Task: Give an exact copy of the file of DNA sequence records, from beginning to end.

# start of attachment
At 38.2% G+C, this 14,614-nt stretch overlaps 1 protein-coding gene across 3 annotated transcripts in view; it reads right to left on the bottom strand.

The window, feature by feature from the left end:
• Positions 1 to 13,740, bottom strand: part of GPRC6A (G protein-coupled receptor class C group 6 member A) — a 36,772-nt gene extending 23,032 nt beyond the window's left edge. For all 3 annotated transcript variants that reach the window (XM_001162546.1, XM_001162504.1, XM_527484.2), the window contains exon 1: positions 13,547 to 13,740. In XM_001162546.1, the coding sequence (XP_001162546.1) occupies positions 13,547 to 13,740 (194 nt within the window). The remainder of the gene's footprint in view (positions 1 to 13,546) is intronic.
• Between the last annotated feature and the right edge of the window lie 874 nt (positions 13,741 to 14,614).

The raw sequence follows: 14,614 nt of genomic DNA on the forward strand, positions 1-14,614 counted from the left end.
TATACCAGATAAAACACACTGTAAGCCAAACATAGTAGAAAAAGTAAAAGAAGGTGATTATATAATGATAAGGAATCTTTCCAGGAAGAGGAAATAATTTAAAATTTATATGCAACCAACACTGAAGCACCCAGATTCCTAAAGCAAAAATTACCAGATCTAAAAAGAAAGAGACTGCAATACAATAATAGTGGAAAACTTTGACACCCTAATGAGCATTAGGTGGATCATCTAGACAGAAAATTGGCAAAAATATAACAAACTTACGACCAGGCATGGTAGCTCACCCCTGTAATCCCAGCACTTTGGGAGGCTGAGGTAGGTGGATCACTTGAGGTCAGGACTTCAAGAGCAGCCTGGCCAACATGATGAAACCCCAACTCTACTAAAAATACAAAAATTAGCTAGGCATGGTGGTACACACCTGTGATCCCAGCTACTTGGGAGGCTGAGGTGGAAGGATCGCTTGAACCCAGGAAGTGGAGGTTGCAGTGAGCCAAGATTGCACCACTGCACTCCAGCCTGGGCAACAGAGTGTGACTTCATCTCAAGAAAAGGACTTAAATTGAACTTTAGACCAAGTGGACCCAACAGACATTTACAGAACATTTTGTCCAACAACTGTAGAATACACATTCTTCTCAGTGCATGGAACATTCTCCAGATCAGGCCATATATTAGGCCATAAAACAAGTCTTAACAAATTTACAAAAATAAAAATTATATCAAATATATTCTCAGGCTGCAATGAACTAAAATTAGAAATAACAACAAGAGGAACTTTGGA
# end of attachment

At 38.2% G+C, this 14,614-nt stretch overlaps 1 protein-coding gene across 3 annotated transcripts in view; it reads right to left on the bottom strand.

The window, feature by feature from the left end:
• Positions 1 to 13,740, bottom strand: part of GPRC6A (G protein-coupled receptor class C group 6 member A) — a 36,772-nt gene extending 23,032 nt beyond the window's left edge. For all 3 annotated transcript variants that reach the window (XM_001162546.1, XM_001162504.1, XM_527484.2), the window contains exon 1: positions 13,547 to 13,740. In XM_001162546.1, the coding sequence (XP_001162546.1) occupies positions 13,547 to 13,740 (194 nt within the window). The remainder of the gene's footprint in view (positions 1 to 13,546) is intronic.
• Between the last annotated feature and the right edge of the window lie 874 nt (positions 13,741 to 14,614).

The raw sequence follows: 14,614 nt of genomic DNA on the forward strand, positions 1-14,614 counted from the left end.
TATACCAGATAAAACACACTGTAAGCCAAACATAGTAGAAAAAGTAAAAGAAGGTGATTATATAATGATAAGGAATCTTTCCAGGAAGAGGAAATAATTTAAAATTTATATGCAACCAACACTGAAGCACCCAGATTCCTAAAGCAAAAATTACCAGATCTAAAAAGAAAGAGACTGCAATACAATAATAGTGGAAAACTTTGACACCCTAATGAGCATTAGGTGGATCATCTAGACAGAAAATTGGCAAAAATATAACAAACTTACGACCAGGCATGGTAGCTCACCCCTGTAATCCCAGCACTTTGGGAGGCTGAGGTAGGTGGATCACTTGAGGTCAGGACTTCAAGAGCAGCCTGGCCAACATGATGAAACCCCAACTCTACTAAAAATACAAAAATTAGCTAGGCATGGTGGTACACACCTGTGATCCCAGCTACTTGGGAGGCTGAGGTGGAAGGATCGCTTGAACCCAGGAAGTGGAGGTTGCAGTGAGCCAAGATTGCACCACTGCACTCCAGCCTGGGCAACAGAGTGTGACTTCATCTCAAGAAAAGGACTTAAATTGAACTTTAGACCAAGTGGACCCAACAGACATTTACAGAACATTTTGTCCAACAACTGTAGAATACACATTCTTCTCAGTGCATGGAACATTCTCCAGATCAGGCCATATATTAGGCCATAAAACAAGTCTTAACAAATTTACAAAAATAAAAATTATATCAAATATATTCTCAGGCTGCAATGAACTAAAATTAGAAATAACAACAAGAGGAACTTTGGA